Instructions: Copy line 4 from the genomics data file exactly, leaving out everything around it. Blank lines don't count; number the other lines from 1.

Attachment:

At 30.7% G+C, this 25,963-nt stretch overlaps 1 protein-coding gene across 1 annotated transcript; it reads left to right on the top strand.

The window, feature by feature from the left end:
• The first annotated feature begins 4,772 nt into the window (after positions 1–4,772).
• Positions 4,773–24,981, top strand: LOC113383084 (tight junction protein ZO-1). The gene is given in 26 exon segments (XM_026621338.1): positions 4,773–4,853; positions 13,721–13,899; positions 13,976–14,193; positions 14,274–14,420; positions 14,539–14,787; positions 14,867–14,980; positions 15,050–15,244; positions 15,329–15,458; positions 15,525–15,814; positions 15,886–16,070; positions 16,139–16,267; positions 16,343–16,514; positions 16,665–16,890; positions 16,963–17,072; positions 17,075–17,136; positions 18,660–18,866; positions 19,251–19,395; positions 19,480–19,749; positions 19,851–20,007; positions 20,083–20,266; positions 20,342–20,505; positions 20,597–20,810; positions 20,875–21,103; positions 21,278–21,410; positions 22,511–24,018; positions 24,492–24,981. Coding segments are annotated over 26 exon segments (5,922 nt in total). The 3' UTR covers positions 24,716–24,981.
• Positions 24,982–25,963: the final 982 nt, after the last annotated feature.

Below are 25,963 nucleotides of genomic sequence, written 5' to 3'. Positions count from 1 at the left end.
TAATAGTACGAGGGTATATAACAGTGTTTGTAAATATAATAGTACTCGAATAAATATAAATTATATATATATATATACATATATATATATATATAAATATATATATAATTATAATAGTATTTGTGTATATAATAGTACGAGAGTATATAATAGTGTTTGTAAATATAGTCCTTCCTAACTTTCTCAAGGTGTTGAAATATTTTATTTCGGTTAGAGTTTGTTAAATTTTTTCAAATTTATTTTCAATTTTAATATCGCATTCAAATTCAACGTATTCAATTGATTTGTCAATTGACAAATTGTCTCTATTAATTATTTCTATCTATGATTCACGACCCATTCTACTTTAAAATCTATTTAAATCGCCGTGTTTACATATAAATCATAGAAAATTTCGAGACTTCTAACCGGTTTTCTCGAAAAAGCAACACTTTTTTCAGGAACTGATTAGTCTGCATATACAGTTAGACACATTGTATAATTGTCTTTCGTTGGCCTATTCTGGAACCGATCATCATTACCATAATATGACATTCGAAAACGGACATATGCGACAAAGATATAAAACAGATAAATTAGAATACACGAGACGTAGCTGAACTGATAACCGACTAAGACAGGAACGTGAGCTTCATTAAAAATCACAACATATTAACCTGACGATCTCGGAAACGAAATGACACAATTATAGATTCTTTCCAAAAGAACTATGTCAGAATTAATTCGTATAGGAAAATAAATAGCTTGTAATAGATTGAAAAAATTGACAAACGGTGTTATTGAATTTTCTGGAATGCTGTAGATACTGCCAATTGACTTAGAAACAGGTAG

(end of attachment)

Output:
• Positions 4,773–24,981, top strand: LOC113383084 (tight junction protein ZO-1). The gene is given in 26 exon segments (XM_026621338.1): positions 4,773–4,853; positions 13,721–13,899; positions 13,976–14,193; positions 14,274–14,420; positions 14,539–14,787; positions 14,867–14,980; positions 15,050–15,244; positions 15,329–15,458; positions 15,525–15,814; positions 15,886–16,070; positions 16,139–16,267; positions 16,343–16,514; positions 16,665–16,890; positions 16,963–17,072; positions 17,075–17,136; positions 18,660–18,866; positions 19,251–19,395; positions 19,480–19,749; positions 19,851–20,007; positions 20,083–20,266; positions 20,342–20,505; positions 20,597–20,810; positions 20,875–21,103; positions 21,278–21,410; positions 22,511–24,018; positions 24,492–24,981. Coding segments are annotated over 26 exon segments (5,922 nt in total). The 3' UTR covers positions 24,716–24,981.